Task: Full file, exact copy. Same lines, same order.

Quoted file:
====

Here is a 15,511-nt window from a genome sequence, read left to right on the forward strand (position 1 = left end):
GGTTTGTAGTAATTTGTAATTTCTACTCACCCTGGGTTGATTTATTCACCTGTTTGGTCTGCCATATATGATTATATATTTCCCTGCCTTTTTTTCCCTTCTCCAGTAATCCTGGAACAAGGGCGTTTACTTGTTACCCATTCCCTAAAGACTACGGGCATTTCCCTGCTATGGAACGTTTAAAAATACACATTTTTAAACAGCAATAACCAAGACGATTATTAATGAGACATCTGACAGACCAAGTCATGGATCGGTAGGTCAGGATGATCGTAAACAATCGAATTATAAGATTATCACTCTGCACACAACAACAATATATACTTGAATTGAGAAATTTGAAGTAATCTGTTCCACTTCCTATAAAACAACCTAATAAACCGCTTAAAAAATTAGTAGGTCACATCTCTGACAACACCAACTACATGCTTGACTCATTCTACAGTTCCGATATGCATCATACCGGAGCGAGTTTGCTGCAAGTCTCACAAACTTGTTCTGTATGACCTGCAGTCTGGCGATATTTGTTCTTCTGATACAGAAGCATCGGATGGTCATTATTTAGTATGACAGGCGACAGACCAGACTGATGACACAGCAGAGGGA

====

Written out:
Here is a 15,511-nt window from a genome sequence, read left to right on the forward strand (position 1 = left end):
GGTTTGTAGTAATTTGTAATTTCTACTCACCCTGGGTTGATTTATTCACCTGTTTGGTCTGCCATATATGATTATATATTTCCCTGCCTTTTTTTCCCTTCTCCAGTAATCCTGGAACAAGGGCGTTTACTTGTTACCCATTCCCTAAAGACTACGGGCATTTCCCTGCTATGGAACGTTTAAAAATACACATTTTTAAACAGCAATAACCAAGACGATTATTAATGAGACATCTGACAGACCAAGTCATGGATCGGTAGGTCAGGATGATCGTAAACAATCGAATTATAAGATTATCACTCTGCACACAACAACAATATATACTTGAATTGAGAAATTTGAAGTAATCTGTTCCACTTCCTATAAAACAACCTAATAAACCGCTTAAAAAATTAGTAGGTCACATCTCTGACAACACCAACTACATGCTTGACTCATTCTACAGTTCCGATATGCATCATACCGGAGCGAGTTTGCTGCAAGTCTCACAAACTTGTTCTGTATGACCTGCAGTCTGGCGATATTTGTTCTTCTGATACAGAAGCATCGGATGGTCATTATTTAGTATGACAGGCGACAGACCAGACTGATGACACAGCAGAGGGA